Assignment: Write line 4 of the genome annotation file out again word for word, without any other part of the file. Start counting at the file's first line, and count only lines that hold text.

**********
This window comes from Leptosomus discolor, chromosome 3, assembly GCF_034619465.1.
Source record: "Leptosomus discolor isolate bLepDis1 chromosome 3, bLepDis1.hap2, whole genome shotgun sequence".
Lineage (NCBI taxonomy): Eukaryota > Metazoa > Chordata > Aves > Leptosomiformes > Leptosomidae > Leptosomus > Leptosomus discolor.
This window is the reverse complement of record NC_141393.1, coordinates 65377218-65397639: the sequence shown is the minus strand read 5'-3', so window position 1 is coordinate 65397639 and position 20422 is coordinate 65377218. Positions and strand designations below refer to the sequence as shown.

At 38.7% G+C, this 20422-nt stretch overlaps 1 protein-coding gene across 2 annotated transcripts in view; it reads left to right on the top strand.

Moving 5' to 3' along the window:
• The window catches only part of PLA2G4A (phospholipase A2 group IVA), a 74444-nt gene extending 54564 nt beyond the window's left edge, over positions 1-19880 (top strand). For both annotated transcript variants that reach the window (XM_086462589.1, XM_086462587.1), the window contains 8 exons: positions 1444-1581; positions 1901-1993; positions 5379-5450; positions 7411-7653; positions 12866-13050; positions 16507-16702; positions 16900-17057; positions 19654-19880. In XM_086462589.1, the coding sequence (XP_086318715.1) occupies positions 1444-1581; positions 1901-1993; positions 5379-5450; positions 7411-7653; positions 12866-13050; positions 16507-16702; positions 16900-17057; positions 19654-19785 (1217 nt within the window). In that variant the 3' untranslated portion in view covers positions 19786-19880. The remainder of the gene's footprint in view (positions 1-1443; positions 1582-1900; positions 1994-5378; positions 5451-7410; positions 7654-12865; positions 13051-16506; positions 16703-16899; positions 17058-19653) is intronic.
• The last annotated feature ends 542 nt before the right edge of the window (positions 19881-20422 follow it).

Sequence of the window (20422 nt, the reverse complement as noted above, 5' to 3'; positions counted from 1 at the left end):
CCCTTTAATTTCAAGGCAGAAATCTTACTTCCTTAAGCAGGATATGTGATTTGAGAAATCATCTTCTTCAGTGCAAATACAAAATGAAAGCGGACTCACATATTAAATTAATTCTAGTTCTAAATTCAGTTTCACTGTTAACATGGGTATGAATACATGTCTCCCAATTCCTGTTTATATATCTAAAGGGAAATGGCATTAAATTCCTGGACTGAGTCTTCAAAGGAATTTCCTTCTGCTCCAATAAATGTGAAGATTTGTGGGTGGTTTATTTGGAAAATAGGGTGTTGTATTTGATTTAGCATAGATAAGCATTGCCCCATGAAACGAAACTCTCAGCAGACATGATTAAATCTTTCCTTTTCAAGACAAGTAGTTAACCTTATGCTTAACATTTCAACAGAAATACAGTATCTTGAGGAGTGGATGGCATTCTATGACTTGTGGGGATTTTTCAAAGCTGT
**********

This window is the reverse complement of record NC_141393.1, coordinates 65377218-65397639: the sequence shown is the minus strand read 5'-3', so window position 1 is coordinate 65397639 and position 20422 is coordinate 65377218. Positions and strand designations below refer to the sequence as shown.